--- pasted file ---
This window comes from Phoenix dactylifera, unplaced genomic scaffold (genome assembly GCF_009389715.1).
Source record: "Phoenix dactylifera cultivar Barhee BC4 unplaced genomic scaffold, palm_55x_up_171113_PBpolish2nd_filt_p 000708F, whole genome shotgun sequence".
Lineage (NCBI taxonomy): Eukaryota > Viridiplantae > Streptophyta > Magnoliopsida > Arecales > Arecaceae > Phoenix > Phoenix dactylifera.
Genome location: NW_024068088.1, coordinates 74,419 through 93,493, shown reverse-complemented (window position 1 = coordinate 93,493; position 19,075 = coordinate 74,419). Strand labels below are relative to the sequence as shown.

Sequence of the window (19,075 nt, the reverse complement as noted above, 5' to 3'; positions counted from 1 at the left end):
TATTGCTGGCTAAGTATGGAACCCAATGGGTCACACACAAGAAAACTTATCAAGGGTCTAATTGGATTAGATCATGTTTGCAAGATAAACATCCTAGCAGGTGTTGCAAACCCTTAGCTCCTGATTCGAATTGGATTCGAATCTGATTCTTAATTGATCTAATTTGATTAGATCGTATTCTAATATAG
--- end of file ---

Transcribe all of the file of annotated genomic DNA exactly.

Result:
This window comes from Phoenix dactylifera, unplaced genomic scaffold (genome assembly GCF_009389715.1).
Source record: "Phoenix dactylifera cultivar Barhee BC4 unplaced genomic scaffold, palm_55x_up_171113_PBpolish2nd_filt_p 000708F, whole genome shotgun sequence".
Lineage (NCBI taxonomy): Eukaryota > Viridiplantae > Streptophyta > Magnoliopsida > Arecales > Arecaceae > Phoenix > Phoenix dactylifera.
Genome location: NW_024068088.1, coordinates 74,419 through 93,493, shown reverse-complemented (window position 1 = coordinate 93,493; position 19,075 = coordinate 74,419). Strand labels below are relative to the sequence as shown.

Sequence of the window (19,075 nt, the reverse complement as noted above, 5' to 3'; positions counted from 1 at the left end):
TATTGCTGGCTAAGTATGGAACCCAATGGGTCACACACAAGAAAACTTATCAAGGGTCTAATTGGATTAGATCATGTTTGCAAGATAAACATCCTAGCAGGTGTTGCAAACCCTTAGCTCCTGATTCGAATTGGATTCGAATCTGATTCTTAATTGATCTAATTTGATTAGATCGTATTCTAATATAG